During the pendency of the divorce it seldom works that both parties stay in the house. Someone will usually move out on a temporary basis until the decision about what to do with the house is made.

What Happens to our Property?

The property will be divided.

Who Will pay our Bills While we are Divorcing?

The parties will pay their bills. A temporary order can be entered to designate who keeps what property on a temporary basis and who pays which bills. The temporary order stays in effect until the divorce is final.

Do I get Alimony if my Spouse has Committed Adultery?

A court cannot punish a spouse that committed adultery by ordering him/her to pay alimony.

When can I Date Again?

Ideally, wait until you are divorced.

Is my Spouse Entitled to a Share of my Company Retirement Benefits?

If the retirement benefits were accumulated during the marriage, normally yes the benefits are a marital property that will be divided.

How Does the Firm Charge for its Services?

A retainer is paid in the beginning. The retainer is deposited into a trust account. The attorney bills an hourly rate against the retainer. If the retainer is depleted and the case is still ongoing the client will be expected to replenish their trust account.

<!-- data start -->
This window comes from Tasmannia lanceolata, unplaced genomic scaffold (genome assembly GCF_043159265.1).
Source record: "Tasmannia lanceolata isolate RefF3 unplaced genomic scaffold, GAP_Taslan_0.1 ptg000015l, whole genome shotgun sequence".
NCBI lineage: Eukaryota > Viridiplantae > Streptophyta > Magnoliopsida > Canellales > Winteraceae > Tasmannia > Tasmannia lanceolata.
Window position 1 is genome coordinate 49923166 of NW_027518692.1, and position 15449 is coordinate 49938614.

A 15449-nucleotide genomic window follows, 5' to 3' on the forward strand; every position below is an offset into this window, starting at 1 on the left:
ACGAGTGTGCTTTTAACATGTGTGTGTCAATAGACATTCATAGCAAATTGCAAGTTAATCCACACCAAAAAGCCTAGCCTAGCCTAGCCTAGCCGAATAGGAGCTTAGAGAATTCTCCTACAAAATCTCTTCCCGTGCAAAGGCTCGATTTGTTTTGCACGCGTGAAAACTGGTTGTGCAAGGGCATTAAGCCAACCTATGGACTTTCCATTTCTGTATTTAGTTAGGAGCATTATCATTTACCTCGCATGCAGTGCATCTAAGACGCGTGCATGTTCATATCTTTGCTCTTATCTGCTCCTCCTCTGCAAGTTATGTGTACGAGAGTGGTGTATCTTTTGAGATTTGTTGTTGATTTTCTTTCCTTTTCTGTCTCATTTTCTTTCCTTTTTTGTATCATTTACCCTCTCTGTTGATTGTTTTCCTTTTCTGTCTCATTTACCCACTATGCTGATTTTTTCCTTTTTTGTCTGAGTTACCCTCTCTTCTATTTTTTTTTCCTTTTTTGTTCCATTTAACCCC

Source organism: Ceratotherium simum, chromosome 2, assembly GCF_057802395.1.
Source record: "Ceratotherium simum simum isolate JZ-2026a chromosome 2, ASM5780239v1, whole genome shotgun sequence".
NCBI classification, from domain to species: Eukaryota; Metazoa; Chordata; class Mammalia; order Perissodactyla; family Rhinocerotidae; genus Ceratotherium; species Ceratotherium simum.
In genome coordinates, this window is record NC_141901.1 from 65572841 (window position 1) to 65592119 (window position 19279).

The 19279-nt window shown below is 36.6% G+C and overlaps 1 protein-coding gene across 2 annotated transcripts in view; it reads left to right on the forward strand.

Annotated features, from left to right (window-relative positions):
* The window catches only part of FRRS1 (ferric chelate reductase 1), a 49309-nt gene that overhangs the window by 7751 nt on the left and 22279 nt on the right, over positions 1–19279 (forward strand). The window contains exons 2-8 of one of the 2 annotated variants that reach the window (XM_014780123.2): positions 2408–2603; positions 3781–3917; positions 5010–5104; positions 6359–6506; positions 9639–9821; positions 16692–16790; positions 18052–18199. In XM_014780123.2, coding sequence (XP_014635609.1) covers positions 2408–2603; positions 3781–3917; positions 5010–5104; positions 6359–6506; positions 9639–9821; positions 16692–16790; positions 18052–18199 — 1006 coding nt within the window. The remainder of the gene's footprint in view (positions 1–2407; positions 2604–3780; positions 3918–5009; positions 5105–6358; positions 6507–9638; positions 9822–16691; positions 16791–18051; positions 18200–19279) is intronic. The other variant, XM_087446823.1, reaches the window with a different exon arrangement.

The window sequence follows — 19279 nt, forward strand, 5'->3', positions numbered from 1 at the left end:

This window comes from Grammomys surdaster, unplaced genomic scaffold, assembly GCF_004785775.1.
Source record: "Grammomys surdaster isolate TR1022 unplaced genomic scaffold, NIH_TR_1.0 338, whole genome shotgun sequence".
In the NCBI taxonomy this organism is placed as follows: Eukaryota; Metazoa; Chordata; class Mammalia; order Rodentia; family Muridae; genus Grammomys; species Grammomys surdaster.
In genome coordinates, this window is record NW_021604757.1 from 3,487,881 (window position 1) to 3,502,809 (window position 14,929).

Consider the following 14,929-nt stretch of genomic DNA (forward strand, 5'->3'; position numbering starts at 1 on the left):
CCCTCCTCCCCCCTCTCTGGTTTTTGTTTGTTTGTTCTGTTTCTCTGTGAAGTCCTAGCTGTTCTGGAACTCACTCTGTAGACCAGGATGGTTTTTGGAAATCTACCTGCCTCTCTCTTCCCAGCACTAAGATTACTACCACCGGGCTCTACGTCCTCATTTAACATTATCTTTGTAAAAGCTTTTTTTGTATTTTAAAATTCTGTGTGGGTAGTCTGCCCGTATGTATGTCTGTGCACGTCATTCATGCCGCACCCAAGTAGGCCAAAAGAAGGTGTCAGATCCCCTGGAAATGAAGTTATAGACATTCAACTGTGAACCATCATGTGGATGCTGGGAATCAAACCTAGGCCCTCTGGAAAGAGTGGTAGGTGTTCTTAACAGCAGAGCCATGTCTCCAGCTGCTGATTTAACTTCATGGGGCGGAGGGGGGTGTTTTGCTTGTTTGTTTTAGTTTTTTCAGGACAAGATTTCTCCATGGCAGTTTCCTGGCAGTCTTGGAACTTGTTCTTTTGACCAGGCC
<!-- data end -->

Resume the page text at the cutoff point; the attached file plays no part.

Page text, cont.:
If one parent moves out and leaves the kids with the other parent, does it hurt the moving parent's chances of getting custody at a later date?

The decision to leave the children with the other parent can affect custody. A lot of factors come into play. How often does the parent that moved out see the children? Why did the parent move out?

Does custody always go to just one parent?

No, parents can share custody jointly.

Is mediation the best approach to solving disagreements about child custody?

Mediation is always a good starting point. Mediation allows both parties to talk about the issues that concern them. The mediator is a neutral third party. It is much less stress for the parties to talk with a mediator than it is to go to a trial in front of a judge. In mediation, the parties have more control over the outcome in regard to their own children rather than turn the decision over to a judge that knows very little about them.

Who determines how much visitation is reasonable and fair?

If the parties cannot reach an agreement the Court will decide.